program running in a terminal (SysRq+Alt+K has this
            functionality). The result will be every program depending on
            it will be restarted.

            Xorg is very important. Though, updating it also doesn't
            require a restart. You only need to restart the actual
            application, in this case X with Ctrl+Alt+Backspace.

            In addition, you don't necessarily have to restart to change
            kernel's. It has been possible for quite a while to change
            kernels without rebooting.

            The thing you will need to reboot for is two-fold: Changing
            hardware and flashing your BIOS.
          • @bryantrv: Can't argue with fact so you attack the messenger.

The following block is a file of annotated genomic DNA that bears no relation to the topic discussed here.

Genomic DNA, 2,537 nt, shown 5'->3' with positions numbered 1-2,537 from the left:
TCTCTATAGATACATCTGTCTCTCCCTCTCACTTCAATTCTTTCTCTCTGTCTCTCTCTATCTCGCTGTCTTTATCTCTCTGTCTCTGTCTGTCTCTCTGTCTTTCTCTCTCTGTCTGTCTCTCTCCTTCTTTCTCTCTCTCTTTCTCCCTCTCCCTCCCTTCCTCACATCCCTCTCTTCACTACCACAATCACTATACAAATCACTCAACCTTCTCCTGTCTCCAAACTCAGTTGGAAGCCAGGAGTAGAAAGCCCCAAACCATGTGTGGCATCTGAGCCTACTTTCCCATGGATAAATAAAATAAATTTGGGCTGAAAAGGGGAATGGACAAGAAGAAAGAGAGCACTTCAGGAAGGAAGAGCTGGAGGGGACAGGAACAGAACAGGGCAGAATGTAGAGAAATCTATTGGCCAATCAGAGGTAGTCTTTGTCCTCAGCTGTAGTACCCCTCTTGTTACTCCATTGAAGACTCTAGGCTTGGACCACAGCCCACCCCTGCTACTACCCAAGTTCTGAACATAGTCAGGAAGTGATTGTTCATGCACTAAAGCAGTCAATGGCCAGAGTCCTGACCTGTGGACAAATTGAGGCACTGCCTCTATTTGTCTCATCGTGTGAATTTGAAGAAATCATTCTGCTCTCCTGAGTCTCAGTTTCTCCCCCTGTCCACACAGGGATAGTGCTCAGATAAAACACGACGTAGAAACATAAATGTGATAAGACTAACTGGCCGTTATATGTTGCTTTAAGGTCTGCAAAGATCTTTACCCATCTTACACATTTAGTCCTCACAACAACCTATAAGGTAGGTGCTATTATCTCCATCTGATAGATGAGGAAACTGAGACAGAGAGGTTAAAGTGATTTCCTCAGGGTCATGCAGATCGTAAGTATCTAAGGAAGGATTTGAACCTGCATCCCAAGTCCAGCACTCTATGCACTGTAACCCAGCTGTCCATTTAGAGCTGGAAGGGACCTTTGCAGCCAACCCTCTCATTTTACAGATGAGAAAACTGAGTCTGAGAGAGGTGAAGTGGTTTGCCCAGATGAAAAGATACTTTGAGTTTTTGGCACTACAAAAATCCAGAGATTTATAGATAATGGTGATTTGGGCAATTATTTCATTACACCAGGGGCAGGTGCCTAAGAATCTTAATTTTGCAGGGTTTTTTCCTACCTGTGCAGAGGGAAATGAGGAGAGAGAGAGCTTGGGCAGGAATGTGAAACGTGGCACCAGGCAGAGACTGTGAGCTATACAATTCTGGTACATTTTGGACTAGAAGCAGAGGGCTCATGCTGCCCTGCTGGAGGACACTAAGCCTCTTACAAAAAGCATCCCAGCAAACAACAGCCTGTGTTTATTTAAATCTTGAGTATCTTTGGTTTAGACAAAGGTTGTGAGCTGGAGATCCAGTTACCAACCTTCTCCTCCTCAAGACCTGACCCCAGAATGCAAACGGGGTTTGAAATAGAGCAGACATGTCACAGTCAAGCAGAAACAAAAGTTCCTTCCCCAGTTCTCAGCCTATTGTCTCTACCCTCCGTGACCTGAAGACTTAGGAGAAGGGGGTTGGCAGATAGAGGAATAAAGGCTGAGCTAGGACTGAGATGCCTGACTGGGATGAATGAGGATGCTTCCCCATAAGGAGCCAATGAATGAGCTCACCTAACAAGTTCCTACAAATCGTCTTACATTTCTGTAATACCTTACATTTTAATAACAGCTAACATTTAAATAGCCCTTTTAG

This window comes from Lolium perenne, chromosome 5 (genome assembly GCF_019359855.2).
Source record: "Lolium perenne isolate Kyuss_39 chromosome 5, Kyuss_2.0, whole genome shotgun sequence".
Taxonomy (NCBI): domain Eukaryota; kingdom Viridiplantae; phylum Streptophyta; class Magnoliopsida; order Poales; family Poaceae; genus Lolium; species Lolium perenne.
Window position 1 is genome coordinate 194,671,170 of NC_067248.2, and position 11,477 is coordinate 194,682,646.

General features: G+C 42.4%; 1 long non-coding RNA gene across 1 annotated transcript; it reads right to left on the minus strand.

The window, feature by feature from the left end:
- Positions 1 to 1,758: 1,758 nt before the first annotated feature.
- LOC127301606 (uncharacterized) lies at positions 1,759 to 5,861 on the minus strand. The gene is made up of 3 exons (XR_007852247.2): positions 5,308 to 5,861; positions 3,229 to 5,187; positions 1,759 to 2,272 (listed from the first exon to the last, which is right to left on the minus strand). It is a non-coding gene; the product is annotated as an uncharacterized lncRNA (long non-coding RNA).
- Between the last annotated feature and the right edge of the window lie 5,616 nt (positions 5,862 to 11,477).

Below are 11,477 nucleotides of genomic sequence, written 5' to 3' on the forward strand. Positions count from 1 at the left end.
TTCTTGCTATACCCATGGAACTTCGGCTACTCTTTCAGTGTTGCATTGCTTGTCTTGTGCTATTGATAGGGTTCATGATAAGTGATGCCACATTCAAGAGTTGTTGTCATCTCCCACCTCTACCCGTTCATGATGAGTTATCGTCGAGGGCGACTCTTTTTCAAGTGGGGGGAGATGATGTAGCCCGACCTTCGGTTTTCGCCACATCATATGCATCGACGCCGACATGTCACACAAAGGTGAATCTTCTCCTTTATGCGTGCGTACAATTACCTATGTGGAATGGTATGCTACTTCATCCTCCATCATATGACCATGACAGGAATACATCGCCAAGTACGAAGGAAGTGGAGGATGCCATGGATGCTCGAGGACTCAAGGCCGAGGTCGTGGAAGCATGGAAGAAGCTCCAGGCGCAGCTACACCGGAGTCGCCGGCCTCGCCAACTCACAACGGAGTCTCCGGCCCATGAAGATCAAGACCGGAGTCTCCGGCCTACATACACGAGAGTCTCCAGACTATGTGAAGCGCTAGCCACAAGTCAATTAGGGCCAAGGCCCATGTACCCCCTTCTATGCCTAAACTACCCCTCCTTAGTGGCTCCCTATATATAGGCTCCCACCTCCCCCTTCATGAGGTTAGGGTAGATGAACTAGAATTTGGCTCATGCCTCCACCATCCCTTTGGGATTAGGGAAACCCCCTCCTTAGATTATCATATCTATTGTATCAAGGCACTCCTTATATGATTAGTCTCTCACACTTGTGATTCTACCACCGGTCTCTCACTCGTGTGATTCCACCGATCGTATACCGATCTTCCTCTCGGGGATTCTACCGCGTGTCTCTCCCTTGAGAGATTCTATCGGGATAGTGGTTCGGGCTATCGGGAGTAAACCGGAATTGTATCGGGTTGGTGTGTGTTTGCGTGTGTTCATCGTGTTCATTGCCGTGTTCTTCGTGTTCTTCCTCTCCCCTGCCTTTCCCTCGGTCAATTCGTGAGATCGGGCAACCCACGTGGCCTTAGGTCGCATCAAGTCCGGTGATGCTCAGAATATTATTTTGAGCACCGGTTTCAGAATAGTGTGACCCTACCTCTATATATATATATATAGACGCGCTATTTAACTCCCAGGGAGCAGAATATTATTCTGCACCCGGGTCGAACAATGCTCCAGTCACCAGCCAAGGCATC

Here's the problem with your response: It did nothing to address the proof I provided. It just attacked me.

            It's exactly as I said it is: If you want to use the new library you need to close everything that relies on it so the old one can be released and the new one used. The easiest way: Restart. That's why it's recommended. But wait, that's exactly how it is in Windows too! As I need to restart in Windows if you don't want to. It will continue to use the previous files...just like UNIX. There's no difference between the two. They work identically.